But after googling, I did find something. Well, specifically, he did. We found this post: http://blogs.msdn.com/b/gopinath/archive/2015/02/27/test-agents-support-for-visual-studio-2015.aspx?CommentPosted=true#commentmessage. And that post, got us back to a running state. But I was not happy about it. Basically what the post says, is that VS2015 does not support agents, which means our test lab environment just won't work with V14.0 assemblies. The gump of the fix is that we have to trick the assemblies being shipped to the test lab environment to look like V12.0 (VS2013) assemblies, and only then will the tests run.

How I Fixed This
I followed the instructions in the post above and pasted in a bunch of assembly binding redirection into each of the projects' I'm working app.configs. I still have a few to fix (here's looking at you Nexsys), but all in all, the hack to get our tests running works as last night the biggest chunk of our tests (ATLAS) ran again. 

What I've Learned From the Experience

1. Microsoft makes mistakes, even the new Microsoft

It seems that MS has forgot to update agents for VS 2015. I'm not sure why, perhaps it's because not much noise is made from developers about GUI testing? I don't know too many that love that domain...but still Coded UI and test lab is a supported MS technology, so it seems to me that it just didn't get the love that the rest of their dev ops system received in this latest update. It's clear to me that this is the case, and MS needs to fix this. As we say, every client, every time no exceptions, no excuses. Even if it is the fat ugly kid in the MS family of test offering.

2. Perhaps it's good to explore other options

Being tied to one testing platform restricted our test suite to be non functional for about a week worth of time. I understand in the long term, that is not such a huge deal, but it seems that our automation goes with whatever MS does, and I'm not sure I like that. Now to be fair, I don't think Visual Studio will ever disappear, but Coded UI may not get as much love down the road. For the short term, I have a few things on the radar, but for the long term, having the ability to add in other things to our arsenal is a must.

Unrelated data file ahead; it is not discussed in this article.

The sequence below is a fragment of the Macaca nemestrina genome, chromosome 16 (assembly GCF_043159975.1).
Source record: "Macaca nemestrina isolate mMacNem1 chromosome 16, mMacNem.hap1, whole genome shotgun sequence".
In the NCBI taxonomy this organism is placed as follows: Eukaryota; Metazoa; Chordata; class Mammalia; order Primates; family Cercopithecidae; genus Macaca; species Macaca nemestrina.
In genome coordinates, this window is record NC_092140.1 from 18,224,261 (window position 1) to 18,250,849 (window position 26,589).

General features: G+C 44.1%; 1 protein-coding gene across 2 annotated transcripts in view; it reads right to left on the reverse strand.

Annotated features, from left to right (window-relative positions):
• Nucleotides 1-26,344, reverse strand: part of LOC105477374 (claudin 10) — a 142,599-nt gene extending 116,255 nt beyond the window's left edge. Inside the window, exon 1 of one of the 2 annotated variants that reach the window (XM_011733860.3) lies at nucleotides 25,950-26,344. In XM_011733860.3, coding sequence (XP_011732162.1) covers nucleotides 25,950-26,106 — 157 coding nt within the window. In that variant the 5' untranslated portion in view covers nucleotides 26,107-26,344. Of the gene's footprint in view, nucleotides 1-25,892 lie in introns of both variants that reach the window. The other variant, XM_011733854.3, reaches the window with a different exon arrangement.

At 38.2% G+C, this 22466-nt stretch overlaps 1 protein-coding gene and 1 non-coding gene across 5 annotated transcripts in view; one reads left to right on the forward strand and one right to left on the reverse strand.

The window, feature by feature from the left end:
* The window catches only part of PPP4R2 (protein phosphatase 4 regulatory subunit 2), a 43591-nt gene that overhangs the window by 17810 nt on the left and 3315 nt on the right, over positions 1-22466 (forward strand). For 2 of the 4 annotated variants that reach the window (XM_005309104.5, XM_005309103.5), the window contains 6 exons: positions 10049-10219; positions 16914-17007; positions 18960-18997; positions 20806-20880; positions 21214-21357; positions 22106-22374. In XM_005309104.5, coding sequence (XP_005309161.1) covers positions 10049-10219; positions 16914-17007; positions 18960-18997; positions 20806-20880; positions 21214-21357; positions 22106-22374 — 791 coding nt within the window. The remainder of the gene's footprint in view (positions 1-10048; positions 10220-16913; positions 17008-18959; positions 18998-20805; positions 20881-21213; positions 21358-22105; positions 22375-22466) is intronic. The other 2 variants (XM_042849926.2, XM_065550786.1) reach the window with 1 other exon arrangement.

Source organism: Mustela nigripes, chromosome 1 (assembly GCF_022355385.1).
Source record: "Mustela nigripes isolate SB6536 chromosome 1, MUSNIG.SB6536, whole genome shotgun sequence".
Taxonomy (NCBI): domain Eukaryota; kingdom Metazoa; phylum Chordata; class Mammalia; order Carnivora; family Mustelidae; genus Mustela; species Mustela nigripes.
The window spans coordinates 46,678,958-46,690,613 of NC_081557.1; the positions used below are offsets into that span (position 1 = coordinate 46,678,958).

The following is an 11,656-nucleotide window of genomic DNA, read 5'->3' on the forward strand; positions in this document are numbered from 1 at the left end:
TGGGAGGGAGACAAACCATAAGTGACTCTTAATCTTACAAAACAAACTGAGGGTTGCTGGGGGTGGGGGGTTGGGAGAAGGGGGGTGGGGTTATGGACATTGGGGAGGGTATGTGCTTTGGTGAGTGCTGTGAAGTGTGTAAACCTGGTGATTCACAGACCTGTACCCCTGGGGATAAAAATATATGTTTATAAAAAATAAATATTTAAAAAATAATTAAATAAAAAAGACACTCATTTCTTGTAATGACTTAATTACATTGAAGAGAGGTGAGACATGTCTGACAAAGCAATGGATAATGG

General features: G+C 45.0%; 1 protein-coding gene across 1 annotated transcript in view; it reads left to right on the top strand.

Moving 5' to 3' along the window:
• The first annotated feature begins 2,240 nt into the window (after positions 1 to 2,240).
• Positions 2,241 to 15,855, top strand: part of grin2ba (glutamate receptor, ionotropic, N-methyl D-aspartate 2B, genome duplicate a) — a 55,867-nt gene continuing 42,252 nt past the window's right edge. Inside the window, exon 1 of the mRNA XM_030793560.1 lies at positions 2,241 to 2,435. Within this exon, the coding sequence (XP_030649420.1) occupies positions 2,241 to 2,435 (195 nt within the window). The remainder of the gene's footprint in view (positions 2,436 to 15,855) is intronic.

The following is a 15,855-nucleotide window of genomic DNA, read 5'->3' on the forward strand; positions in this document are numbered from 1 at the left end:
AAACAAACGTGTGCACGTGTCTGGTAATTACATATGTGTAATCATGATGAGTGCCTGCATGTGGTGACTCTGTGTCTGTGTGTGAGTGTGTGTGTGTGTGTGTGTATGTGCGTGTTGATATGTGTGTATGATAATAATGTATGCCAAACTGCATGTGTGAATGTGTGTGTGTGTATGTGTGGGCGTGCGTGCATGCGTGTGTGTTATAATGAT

That's all for now quality fanatics.

Over and Out.

Interesting Links Mentioned Above
1. http://blogs.msdn.com/b/gopinath/archive/2015/02/27/test-agents-support-for-visual-studio-2015.aspx?CommentPosted=true#commentmessage (The hack)

Upgrading To VS 2015 in An Enterprise Environment: What It Means For A GUI Automator

Visual Studio 2015: The Good Things For Quality


On July 20, 2015 Microsoft announced the official RTM (Release To Manufacturing) of the newest version of VS (Visual Studio). After seeing a sneak peak at the Microsoft Build Conference in April of this year, I was really pumped to check it out. I played around with it a bit before the RTM via some Azure VMs, but never actually did "work" work with it. But after letting it bake a bit until Update 1 (November 2015) I decided it was time to take the leap. I was also encouraged by the fact that our team's build platform (TFS, Team Foundation Server) was going to be upgraded to the 2015 version.